It's been quite some time since I last had a substantial post -- almost a week, I believe. That's just too damn long. Unfortunately, work at the crucible of a tech start-up eats into your blogging time.
Today, we're going to talk about tools used to avoid battle, and again address some concerns of our friend Argo (you remember him). Not that he's had a negative response to the last issue (of thinking outside the rules), just that I have some further thoughts on the subject.
Some of this will be directly restating some things I recently read in a blog post about combat and D&D. I can't recall where I read it, but it was certainly linked from Zak's D&D with Pornstars blog. Anyhow, the blogger wrote that simply because earlier versions of D&D had very developed combat rules and very loose non-combat rules didn't mean the focus of the game was on combat. Indeed, it meant quite the opposite: that since combat was the final stage before being buried in a shallow grave (or more likely eaten by some unpleasant and gruesome creature) it was important that it be highly detailed in order to give players more control.
Playing later iterations of D&D, playing video games, and playing some of the later roleplaying games that have been released recently has convinced a whole host of people that the purpose of every roleplaying game is to fight. If it's not, the game will explicitly warn that about itself—Call of Cthulhu, for example—because the default situation is assumed to be simply this: Players will wander around and fight whatever they encounter. The fun of the game is in fighting and winning.
Well, I've never encountered an old school D&D game (here incorporating AD&D 2e in that umbrella term) that was run as a combat grinder. In all the games that I played, just as was stated in the nameless article that I can't recall, combat was a last resort. It was the final stage, a defeat in and of itself. The smart players found ways to avoid or stack combats so much in their favor that it was easy to win. There's a logic to this: you want to minimize risk. As PCs and as players, the goal was never to explore the variety of cool options you have to fight things, but rather to simply accomplish your ends without dying.
That's not to say those games weren't out there, being played. But those DMs couldn't have been too creative, if that was the drive of the game. There are as many ways to avoid combat as you can conceive literally, and for not one of them to ever work smacks of a railroad, the iron tracks of inevitability that are the anathema of the old school sandbox.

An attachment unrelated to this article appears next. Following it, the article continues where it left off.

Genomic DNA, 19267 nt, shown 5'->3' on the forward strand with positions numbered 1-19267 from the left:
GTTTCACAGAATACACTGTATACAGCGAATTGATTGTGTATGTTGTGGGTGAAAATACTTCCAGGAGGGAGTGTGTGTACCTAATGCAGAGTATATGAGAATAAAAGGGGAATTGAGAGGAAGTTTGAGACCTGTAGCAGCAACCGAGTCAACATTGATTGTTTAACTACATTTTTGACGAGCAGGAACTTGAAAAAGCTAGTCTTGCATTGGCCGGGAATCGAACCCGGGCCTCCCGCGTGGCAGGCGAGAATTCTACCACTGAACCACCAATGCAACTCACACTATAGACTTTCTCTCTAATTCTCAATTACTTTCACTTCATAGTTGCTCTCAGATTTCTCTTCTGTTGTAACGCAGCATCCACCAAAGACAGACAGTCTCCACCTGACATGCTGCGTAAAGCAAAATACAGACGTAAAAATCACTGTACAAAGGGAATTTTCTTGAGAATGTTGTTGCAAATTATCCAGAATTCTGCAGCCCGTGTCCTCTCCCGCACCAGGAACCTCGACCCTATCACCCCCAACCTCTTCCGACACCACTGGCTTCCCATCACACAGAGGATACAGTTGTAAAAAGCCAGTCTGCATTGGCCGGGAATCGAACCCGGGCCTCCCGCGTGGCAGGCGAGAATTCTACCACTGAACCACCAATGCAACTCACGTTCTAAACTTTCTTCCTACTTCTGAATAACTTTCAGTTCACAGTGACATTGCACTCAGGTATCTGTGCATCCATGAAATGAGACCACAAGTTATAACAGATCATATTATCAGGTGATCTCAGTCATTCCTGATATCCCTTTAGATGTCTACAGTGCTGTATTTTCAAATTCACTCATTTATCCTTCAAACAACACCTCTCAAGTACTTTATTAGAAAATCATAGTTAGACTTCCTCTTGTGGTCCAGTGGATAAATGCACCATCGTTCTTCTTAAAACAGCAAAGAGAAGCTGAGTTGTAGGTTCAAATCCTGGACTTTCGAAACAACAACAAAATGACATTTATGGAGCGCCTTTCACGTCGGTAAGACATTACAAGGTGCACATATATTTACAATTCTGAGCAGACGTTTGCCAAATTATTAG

I have always modeled my combat in a way that parallels the early level experiences in Baldur's Gate: terrifying, prone to go bad very easily, and bone crunchingly awful. My players can attest that whenever they realize a combat is about to happen there is a sort of jittery feeling that passes around the virtual table. Will they survive this time?
For this reason alone, combat is something to be shunned, but beyond that it is also a poor way to deal with every problem. I suppose if, like Argo, you were only thinking of the tools of the game in terms of the rules for killing, you'd be inclined to resort to that every time. After all, if all you have are hammers, every screw starts to look like a nail. Or something.
I would encourage anyone who feels constrained in this way to break away from the combat-as-play chain. It severely hampers your ability to get things done, to get enjoyment out of the game, and to experience the setting in which you're playing—something, ostensibly, that you want to do considering you're playing a fantasy roleplaying game and not a miniature tactics game.
I've been thinking some today about how player goals and character goals synch up or fail to and what that means for the game, but the thoughts are still too fetal to be fleshed out on the mug, I think.